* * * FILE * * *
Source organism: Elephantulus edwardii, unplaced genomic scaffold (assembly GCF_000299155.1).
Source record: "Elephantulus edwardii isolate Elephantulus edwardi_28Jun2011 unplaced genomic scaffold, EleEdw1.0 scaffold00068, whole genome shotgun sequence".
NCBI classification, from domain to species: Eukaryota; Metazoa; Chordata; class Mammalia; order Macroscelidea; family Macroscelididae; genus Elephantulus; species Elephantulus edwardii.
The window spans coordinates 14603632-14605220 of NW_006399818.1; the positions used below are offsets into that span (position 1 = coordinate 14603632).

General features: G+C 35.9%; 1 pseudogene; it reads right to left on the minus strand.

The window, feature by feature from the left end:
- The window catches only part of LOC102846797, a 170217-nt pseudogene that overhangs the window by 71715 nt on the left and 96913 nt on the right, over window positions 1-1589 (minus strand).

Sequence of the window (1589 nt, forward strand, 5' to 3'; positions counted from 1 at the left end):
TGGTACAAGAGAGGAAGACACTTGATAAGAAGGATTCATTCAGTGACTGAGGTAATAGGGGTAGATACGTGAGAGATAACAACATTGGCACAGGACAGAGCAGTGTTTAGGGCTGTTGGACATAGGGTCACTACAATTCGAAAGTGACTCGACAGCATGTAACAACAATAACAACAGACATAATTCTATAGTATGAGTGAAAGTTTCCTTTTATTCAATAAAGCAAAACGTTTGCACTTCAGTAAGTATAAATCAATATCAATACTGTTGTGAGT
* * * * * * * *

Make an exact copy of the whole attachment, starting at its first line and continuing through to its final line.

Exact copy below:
Source organism: Elephantulus edwardii, unplaced genomic scaffold (assembly GCF_000299155.1).
Source record: "Elephantulus edwardii isolate Elephantulus edwardi_28Jun2011 unplaced genomic scaffold, EleEdw1.0 scaffold00068, whole genome shotgun sequence".
NCBI classification, from domain to species: Eukaryota; Metazoa; Chordata; class Mammalia; order Macroscelidea; family Macroscelididae; genus Elephantulus; species Elephantulus edwardii.
The window spans coordinates 14603632-14605220 of NW_006399818.1; the positions used below are offsets into that span (position 1 = coordinate 14603632).

General features: G+C 35.9%; 1 pseudogene; it reads right to left on the minus strand.

The window, feature by feature from the left end:
- The window catches only part of LOC102846797, a 170217-nt pseudogene that overhangs the window by 71715 nt on the left and 96913 nt on the right, over window positions 1-1589 (minus strand).

Sequence of the window (1589 nt, forward strand, 5' to 3'; positions counted from 1 at the left end):
TGGTACAAGAGAGGAAGACACTTGATAAGAAGGATTCATTCAGTGACTGAGGTAATAGGGGTAGATACGTGAGAGATAACAACATTGGCACAGGACAGAGCAGTGTTTAGGGCTGTTGGACATAGGGTCACTACAATTCGAAAGTGACTCGACAGCATGTAACAACAATAACAACAGACATAATTCTATAGTATGAGTGAAAGTTTCCTTTTATTCAATAAAGCAAAACGTTTGCACTTCAGTAAGTATAAATCAATATCAATACTGTTGTGAGT